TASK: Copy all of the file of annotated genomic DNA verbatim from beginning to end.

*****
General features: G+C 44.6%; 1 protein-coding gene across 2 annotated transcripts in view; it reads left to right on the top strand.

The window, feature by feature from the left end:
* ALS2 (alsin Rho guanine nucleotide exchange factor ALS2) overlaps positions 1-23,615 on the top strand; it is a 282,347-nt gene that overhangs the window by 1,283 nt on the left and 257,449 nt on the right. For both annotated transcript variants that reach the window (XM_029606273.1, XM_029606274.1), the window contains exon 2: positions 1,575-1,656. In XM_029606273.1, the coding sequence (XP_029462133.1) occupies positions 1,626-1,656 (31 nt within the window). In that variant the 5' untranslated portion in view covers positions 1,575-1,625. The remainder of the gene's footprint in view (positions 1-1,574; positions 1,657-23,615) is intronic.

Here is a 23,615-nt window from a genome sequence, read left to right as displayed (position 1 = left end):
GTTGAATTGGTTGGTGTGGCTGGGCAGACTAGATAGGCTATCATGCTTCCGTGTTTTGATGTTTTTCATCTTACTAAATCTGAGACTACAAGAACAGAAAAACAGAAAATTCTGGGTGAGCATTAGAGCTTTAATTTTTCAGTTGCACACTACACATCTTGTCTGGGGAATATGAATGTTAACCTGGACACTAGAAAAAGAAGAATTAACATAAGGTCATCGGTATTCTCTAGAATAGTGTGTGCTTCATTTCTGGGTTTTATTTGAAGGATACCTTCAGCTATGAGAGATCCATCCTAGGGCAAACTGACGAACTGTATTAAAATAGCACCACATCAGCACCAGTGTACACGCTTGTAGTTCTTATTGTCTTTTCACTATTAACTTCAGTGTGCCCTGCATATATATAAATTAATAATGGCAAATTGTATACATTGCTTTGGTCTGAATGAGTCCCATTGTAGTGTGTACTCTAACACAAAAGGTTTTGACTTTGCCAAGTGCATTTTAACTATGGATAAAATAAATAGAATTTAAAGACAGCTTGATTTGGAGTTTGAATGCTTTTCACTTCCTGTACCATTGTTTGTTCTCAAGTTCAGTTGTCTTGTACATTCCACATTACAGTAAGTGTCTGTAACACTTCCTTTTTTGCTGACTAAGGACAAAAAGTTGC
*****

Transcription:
General features: G+C 44.6%; 1 protein-coding gene across 2 annotated transcripts in view; it reads left to right on the top strand.

The window, feature by feature from the left end:
* ALS2 (alsin Rho guanine nucleotide exchange factor ALS2) overlaps positions 1-23,615 on the top strand; it is a 282,347-nt gene that overhangs the window by 1,283 nt on the left and 257,449 nt on the right. For both annotated transcript variants that reach the window (XM_029606273.1, XM_029606274.1), the window contains exon 2: positions 1,575-1,656. In XM_029606273.1, the coding sequence (XP_029462133.1) occupies positions 1,626-1,656 (31 nt within the window). In that variant the 5' untranslated portion in view covers positions 1,575-1,625. The remainder of the gene's footprint in view (positions 1-1,574; positions 1,657-23,615) is intronic.

Here is a 23,615-nt window from a genome sequence, read left to right as displayed (position 1 = left end):
GTTGAATTGGTTGGTGTGGCTGGGCAGACTAGATAGGCTATCATGCTTCCGTGTTTTGATGTTTTTCATCTTACTAAATCTGAGACTACAAGAACAGAAAAACAGAAAATTCTGGGTGAGCATTAGAGCTTTAATTTTTCAGTTGCACACTACACATCTTGTCTGGGGAATATGAATGTTAACCTGGACACTAGAAAAAGAAGAATTAACATAAGGTCATCGGTATTCTCTAGAATAGTGTGTGCTTCATTTCTGGGTTTTATTTGAAGGATACCTTCAGCTATGAGAGATCCATCCTAGGGCAAACTGACGAACTGTATTAAAATAGCACCACATCAGCACCAGTGTACACGCTTGTAGTTCTTATTGTCTTTTCACTATTAACTTCAGTGTGCCCTGCATATATATAAATTAATAATGGCAAATTGTATACATTGCTTTGGTCTGAATGAGTCCCATTGTAGTGTGTACTCTAACACAAAAGGTTTTGACTTTGCCAAGTGCATTTTAACTATGGATAAAATAAATAGAATTTAAAGACAGCTTGATTTGGAGTTTGAATGCTTTTCACTTCCTGTACCATTGTTTGTTCTCAAGTTCAGTTGTCTTGTACATTCCACATTACAGTAAGTGTCTGTAACACTTCCTTTTTTGCTGACTAAGGACAAAAAGTTGC